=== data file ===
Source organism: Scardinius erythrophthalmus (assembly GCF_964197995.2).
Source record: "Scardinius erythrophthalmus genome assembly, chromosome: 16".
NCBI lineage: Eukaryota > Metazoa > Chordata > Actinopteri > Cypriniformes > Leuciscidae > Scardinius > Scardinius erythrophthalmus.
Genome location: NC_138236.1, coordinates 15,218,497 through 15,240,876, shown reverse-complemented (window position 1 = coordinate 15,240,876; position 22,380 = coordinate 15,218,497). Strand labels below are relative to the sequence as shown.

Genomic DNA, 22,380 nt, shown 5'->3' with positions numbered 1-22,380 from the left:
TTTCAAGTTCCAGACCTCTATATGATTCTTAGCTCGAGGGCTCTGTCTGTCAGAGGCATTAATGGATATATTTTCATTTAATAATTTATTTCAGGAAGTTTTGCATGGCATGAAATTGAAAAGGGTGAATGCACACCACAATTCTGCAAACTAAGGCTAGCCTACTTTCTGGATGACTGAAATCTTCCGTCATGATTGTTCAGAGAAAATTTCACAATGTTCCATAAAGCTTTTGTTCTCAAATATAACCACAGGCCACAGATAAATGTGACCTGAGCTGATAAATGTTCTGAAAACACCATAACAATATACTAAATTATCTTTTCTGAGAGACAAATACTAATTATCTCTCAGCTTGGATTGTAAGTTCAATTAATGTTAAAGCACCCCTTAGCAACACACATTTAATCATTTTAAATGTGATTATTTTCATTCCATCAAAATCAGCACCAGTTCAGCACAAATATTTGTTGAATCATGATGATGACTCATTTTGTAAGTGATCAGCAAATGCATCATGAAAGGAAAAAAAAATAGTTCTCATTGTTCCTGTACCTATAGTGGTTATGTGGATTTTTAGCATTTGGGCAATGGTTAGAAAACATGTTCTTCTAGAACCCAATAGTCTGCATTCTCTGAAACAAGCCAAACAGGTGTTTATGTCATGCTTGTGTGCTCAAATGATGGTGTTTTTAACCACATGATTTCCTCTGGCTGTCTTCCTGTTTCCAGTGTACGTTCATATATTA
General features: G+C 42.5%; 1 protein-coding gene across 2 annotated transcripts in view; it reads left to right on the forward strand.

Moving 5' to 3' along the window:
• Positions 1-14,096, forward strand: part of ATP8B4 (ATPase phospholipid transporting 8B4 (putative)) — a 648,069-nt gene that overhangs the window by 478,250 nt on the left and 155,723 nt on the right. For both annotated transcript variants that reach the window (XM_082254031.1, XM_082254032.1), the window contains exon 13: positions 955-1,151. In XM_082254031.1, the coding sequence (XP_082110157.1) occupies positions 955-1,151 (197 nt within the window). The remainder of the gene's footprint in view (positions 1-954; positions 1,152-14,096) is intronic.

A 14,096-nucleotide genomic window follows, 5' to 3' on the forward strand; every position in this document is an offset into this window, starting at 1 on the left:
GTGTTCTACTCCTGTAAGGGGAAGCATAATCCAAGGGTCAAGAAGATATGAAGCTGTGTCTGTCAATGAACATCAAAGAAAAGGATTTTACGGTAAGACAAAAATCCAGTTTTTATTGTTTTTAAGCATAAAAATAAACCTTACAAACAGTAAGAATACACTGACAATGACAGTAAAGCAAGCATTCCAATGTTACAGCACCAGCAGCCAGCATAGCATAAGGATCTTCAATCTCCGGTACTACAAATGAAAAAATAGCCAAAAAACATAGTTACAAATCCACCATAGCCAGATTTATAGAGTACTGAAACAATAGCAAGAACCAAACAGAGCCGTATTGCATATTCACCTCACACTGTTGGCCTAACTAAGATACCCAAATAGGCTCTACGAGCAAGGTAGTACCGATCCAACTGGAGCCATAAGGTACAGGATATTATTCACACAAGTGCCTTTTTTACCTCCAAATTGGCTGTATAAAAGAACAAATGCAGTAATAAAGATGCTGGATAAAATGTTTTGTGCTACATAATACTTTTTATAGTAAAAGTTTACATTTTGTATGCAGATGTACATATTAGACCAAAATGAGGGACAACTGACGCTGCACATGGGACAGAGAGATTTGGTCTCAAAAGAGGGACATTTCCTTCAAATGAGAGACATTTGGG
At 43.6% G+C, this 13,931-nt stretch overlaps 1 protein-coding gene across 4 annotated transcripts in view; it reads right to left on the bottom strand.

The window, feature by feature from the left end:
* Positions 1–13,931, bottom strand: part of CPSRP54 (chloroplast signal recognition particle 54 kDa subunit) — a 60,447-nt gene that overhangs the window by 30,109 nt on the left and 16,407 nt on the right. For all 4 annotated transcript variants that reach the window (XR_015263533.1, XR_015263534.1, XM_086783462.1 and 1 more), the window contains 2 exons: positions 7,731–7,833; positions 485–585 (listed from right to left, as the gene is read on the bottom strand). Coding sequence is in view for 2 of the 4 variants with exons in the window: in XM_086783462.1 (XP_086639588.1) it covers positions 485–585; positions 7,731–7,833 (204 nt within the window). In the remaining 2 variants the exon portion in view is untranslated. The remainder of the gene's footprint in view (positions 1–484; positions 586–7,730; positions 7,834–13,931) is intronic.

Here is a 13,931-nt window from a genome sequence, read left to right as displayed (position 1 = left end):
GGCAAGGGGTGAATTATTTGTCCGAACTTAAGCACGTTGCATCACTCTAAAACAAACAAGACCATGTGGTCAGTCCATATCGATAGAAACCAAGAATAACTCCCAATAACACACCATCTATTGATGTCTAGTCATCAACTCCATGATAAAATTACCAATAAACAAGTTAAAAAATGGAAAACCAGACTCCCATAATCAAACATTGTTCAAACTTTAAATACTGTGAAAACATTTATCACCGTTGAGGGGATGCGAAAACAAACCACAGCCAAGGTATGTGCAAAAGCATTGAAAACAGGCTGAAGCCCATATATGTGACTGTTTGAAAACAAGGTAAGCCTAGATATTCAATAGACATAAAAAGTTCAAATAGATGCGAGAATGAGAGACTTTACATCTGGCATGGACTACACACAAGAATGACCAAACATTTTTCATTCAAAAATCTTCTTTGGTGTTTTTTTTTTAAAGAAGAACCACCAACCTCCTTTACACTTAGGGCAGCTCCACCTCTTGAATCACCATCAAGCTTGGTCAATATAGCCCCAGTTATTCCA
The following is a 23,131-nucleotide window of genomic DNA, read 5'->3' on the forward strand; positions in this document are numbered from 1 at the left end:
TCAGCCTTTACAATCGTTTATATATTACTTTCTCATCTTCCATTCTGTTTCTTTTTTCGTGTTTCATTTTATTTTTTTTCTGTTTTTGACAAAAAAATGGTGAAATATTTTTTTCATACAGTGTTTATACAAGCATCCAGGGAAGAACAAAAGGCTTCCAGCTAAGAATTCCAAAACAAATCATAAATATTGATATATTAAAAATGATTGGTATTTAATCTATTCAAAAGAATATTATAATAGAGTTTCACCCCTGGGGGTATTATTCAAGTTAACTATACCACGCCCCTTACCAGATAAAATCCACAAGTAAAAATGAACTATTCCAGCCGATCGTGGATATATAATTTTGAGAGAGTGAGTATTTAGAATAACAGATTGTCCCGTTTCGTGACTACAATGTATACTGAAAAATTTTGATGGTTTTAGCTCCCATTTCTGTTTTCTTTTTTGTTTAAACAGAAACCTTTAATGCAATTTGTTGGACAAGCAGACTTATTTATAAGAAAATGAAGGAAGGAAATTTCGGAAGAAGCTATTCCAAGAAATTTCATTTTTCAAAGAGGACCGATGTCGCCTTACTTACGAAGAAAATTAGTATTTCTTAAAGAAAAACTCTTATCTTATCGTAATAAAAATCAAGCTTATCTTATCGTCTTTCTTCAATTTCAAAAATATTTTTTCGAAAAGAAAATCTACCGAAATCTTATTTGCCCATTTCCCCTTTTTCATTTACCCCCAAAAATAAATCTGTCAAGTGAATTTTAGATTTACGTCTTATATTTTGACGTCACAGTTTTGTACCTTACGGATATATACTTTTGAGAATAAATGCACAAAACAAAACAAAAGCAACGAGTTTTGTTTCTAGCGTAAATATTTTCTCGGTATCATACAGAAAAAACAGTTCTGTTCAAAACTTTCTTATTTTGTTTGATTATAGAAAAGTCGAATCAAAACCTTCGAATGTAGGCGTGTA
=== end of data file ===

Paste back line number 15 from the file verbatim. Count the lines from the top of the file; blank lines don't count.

Here is a 13,931-nt window from a genome sequence, read left to right as displayed (position 1 = left end):